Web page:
Read Part 1 of this article.
Today, as Canadians (or at least those of us who vote) are choosing our government for the next five years, I want to recall the words of a former national leader.
On Dec. 22, 1967, defending the decriminalization of homosexual behaviour, Pierre Elliott Trudeau opined that "The state has no place in the bedrooms of the nation."
To this dictum I would simply add, provided those in the bedrooms are consenting adults.
In last week's column I argued that the state should have no role in limiting consenting human sexual and romantic relationships.
Right-wing ideologues oppose divorce, same-sex marriage, and gay and lesbian relationships. But no government has any business preventing adults from engaging in these activities.
Today I want to suggest that we need to rethink the ancient practice of confining legal recognition and privileges only to marriage and marriage-like relationships.
Currently, government-regulated marriage provides enormous personal benefits to married persons. In most places married people acquire rights and privileges, just by virtue of being married, in such areas as taxation, adoption, child custody, insurance, immigration, inheritance, pensions, health benefits, family residence and recognition across jurisdictions.
Given the value of these benefits, why do we collectively choose to bestow them only on legally sanctioned marriages?
The answer might seem obvious: in order to protect the children of such relationships.
But as we all know, on the one hand, many marriages do not produce children, and on the other hand, many children live in households where their parent or parents are not married.
The real and compelling issue for state recognition, I would argue, is dependency.
In bestowing benefits upon certain relationships, the state should be protecting those who are vulnerable and dependent upon others.
Children are obviously in this category. But it also includes adults with serious cognitive disabilities, persons with incapacitating physical disabilities, and aging people who may be gradually losing capacities and competencies.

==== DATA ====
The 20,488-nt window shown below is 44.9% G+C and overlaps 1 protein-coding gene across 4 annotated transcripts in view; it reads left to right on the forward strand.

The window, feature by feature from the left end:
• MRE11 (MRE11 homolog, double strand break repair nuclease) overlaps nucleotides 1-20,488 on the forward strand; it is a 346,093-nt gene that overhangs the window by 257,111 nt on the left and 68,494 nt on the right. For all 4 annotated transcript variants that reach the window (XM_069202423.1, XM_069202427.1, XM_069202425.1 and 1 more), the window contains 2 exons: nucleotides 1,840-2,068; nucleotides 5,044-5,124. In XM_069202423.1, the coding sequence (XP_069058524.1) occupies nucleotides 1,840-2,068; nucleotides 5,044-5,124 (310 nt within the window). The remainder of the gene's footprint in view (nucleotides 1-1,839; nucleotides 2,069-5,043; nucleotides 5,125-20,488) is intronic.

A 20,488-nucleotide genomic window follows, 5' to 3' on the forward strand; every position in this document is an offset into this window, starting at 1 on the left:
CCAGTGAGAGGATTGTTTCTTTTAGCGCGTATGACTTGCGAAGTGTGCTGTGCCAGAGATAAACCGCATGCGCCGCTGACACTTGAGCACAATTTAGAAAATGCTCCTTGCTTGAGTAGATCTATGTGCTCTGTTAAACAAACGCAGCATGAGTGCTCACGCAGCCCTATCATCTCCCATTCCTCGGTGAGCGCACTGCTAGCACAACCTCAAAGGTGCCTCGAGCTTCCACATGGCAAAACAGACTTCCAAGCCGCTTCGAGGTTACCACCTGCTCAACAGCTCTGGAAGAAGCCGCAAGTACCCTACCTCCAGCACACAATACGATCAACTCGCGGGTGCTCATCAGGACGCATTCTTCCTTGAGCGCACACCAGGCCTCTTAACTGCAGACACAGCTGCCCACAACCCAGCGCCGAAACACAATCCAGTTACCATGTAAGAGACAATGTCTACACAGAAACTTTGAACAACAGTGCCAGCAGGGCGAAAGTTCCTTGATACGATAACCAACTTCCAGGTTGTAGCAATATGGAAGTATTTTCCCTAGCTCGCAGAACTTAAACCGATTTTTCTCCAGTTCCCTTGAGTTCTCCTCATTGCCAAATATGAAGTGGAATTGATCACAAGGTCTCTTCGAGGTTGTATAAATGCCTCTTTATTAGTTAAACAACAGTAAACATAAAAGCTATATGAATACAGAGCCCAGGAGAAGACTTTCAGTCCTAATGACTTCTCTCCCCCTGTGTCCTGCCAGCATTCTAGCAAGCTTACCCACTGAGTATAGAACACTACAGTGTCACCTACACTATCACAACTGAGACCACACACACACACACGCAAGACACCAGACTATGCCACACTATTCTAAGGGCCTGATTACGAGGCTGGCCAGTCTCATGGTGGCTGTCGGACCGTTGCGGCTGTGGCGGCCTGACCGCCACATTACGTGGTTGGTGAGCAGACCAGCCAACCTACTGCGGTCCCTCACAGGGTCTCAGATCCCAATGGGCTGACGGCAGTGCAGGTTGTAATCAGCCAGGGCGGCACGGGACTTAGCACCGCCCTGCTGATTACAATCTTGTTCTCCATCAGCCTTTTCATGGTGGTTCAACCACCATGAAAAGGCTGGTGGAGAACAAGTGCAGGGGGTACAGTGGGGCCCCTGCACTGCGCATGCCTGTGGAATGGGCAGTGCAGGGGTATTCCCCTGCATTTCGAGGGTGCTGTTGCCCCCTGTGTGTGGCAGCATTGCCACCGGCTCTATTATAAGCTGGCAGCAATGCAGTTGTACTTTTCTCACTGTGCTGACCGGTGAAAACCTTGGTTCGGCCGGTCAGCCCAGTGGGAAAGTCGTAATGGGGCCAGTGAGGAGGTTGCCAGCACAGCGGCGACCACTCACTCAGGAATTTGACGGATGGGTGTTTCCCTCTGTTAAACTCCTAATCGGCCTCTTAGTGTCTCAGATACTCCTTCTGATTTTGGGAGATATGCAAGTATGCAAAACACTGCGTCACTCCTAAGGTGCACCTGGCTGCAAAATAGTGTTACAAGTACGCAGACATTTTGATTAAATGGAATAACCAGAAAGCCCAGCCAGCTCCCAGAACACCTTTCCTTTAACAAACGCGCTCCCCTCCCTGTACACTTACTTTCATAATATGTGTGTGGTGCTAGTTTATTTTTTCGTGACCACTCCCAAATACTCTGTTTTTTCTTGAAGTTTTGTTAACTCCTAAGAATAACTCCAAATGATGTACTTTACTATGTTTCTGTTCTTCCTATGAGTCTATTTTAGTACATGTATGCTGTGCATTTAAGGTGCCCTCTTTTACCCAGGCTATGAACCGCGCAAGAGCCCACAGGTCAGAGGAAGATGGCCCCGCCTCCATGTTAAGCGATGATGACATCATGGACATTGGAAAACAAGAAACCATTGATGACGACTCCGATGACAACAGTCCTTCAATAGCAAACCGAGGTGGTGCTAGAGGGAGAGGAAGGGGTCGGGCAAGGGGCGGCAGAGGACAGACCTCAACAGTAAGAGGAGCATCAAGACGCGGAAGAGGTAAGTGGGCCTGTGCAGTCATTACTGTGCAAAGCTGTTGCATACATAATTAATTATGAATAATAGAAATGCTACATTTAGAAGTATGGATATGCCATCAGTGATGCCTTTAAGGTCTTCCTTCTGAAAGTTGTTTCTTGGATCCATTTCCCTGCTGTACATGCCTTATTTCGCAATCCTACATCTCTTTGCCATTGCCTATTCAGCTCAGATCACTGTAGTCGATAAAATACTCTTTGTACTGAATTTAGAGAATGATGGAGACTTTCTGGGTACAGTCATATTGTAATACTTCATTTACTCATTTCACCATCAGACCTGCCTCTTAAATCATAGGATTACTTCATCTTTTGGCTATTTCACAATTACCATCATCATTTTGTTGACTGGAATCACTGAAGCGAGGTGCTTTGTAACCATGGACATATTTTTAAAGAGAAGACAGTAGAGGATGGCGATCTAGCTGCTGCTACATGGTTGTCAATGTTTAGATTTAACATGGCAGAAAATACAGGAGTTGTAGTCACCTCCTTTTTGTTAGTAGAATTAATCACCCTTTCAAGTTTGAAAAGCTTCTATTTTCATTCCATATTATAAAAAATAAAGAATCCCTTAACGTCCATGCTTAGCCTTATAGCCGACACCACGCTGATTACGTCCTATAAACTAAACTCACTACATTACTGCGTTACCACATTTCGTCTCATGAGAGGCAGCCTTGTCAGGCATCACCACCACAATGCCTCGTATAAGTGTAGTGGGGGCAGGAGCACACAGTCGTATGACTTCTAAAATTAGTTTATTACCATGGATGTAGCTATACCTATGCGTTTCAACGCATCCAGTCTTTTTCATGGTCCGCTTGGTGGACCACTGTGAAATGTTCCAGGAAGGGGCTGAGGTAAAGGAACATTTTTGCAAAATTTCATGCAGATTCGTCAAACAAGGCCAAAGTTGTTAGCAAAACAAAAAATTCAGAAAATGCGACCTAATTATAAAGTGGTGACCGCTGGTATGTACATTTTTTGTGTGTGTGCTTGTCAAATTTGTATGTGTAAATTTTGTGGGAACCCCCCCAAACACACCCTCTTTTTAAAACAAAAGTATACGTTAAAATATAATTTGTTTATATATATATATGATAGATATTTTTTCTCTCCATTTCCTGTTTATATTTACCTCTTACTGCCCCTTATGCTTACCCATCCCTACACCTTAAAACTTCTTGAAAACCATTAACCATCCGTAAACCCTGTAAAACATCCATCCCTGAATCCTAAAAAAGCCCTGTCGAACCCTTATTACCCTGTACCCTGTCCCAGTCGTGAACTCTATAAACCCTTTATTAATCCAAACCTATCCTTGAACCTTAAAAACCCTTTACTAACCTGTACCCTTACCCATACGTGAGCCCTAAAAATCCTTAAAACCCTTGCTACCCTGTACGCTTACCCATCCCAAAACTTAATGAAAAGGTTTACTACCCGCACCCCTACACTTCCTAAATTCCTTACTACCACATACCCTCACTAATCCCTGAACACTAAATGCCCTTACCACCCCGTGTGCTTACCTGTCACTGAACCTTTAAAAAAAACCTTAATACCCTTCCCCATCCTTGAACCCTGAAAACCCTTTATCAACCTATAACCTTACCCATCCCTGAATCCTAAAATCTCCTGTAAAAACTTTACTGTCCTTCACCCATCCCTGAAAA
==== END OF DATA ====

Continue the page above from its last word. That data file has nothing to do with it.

Human beings can experience dependency at any age, and many who are now reasonably self-reliant will one day be in need of care and support.
Certainly, if parents are caring for their dependent children, then that relationship deserves recognition and protection. And if a husband is supporting his disablesd spouse, then that relationship deserves recognition and protection.
But also, if a parent is caring for an adult disabled child, why not recognize and protect that relationship with benefits? If a woman is supporting her chronically ill grandfather, why not recognize and protect that relationship? If two elderly sisters or friends share a household in order to pool their meagre financial resources, why not recognize and protect that relationship?
If the state is going to give its imprimatur to relationships, there isn't a great social need for its primary focus to be on romantic and sexual relationships. Rather, the focus should be on relationships involving people who need protecting and their caregivers.
In short, there seems little need for the state to be in the marriage business, per se, and a lot more need for it to give support and recognition to relationships of dependency.
I know what the objections would be: What about the sanctity of holy matrimony? What about recognizing married couples?
Certainly. If consenting, autonomous adults of whatever sex or sexual orientation wish to marry, they should be free to do so.
Religious institutions can continue to bless certain marriages or not, as their teachings dictate. And individuals could also choose to engage in secular rituals and celebrations of whatever sort seems appropriate to marking their commitment and love.
None of the ceremony or sanctification attached to weddings need change, although I hope that religious leaders will eventually see their way beyond biases against those who are not heterosexual.
Is my idea that the state is irrelevant to marriage inconsistent with arguing in favour of the legitimacy of same-sex marriage? Not at all.
The state is not entitled to violate the rights of gay and lesbian citizens by limiting marriage to opposite-sex couples. When that prohibition is withdrawn, then same-sex couples can marry, just as heterosexual couples can. That is, they can engage in whatever secular or religious ceremony they choose to affirm and announce their commitment.
But Canadians should consider whether the state belongs in the marriage business. Its role is much more appropriate in supporting and sustaining relationships of vulnerability and dependency.
Almost forty years after he made it, Trudeau's pithy statement, "The state has no place in the bedrooms of the nation," is still true and important today.
Â©2004 Christine Overall - a feminist and a professor of philosophy at Queen's University, Kingston, ON, Canada.